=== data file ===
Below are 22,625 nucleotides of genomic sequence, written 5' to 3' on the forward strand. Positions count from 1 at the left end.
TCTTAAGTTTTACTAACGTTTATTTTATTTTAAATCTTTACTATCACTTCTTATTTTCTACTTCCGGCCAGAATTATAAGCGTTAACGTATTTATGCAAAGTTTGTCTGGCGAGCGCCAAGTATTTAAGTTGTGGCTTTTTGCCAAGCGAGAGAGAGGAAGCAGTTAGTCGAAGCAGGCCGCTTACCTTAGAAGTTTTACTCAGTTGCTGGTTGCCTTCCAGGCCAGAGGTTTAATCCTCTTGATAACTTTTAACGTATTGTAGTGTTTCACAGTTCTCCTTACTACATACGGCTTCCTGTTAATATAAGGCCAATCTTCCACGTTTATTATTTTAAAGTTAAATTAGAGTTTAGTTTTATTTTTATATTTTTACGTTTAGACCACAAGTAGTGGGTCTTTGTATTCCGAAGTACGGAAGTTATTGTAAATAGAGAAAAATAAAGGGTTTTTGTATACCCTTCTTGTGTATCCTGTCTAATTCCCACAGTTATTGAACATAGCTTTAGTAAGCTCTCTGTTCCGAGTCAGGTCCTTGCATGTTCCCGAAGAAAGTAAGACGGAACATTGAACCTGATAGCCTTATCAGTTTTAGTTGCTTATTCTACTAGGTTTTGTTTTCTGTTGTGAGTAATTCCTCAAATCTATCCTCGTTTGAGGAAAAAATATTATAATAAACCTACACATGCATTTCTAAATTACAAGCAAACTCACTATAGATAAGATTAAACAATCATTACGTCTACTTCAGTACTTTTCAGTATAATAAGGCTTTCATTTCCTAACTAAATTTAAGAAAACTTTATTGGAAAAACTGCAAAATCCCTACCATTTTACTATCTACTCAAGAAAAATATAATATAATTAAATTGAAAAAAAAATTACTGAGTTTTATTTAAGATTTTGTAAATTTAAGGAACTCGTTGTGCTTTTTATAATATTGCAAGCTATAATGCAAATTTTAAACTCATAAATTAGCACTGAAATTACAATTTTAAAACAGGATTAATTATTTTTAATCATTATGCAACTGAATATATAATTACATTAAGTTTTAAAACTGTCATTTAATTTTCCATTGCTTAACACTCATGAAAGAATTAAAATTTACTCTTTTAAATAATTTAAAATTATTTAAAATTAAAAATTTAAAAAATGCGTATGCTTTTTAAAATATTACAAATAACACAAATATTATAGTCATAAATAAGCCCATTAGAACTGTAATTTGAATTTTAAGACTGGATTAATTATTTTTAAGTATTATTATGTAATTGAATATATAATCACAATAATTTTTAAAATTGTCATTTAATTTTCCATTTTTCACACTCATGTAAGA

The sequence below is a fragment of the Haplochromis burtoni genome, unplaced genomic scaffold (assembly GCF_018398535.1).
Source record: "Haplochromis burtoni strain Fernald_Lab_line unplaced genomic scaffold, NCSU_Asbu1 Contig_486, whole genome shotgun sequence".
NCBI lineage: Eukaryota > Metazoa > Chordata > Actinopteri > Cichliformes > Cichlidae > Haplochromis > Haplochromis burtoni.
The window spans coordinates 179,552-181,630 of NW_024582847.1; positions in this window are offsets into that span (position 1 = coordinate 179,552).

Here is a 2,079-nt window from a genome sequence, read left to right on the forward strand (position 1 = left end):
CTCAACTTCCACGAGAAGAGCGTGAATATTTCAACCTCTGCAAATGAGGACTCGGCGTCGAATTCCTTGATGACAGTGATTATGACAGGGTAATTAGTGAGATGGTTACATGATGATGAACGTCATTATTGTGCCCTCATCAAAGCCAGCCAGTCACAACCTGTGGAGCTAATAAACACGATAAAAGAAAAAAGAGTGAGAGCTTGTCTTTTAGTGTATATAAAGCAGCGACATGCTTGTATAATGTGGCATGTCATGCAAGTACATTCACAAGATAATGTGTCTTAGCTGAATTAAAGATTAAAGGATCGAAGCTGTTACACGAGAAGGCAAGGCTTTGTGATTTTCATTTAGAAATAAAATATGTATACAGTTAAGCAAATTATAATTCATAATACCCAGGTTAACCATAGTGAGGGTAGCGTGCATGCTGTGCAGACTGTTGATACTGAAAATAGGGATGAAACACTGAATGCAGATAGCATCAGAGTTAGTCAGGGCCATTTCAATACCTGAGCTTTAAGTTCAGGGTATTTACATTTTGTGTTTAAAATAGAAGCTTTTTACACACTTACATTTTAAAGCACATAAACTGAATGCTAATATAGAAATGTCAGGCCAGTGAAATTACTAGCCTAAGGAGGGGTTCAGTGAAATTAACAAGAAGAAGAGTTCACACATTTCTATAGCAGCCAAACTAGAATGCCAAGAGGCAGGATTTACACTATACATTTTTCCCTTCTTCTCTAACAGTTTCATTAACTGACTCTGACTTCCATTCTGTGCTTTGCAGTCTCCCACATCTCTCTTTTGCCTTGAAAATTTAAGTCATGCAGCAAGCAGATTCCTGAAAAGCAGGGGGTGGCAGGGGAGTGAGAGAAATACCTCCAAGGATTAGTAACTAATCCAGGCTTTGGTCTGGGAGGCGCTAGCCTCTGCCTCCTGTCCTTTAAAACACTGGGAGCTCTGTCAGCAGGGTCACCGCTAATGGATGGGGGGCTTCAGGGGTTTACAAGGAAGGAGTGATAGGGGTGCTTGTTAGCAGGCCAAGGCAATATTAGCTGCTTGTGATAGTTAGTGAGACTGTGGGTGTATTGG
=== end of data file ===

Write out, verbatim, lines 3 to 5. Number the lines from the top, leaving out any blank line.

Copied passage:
The sequence below is a fragment of the Haplochromis burtoni genome, unplaced genomic scaffold (assembly GCF_018398535.1).
Source record: "Haplochromis burtoni strain Fernald_Lab_line unplaced genomic scaffold, NCSU_Asbu1 Contig_486, whole genome shotgun sequence".
NCBI lineage: Eukaryota > Metazoa > Chordata > Actinopteri > Cichliformes > Cichlidae > Haplochromis > Haplochromis burtoni.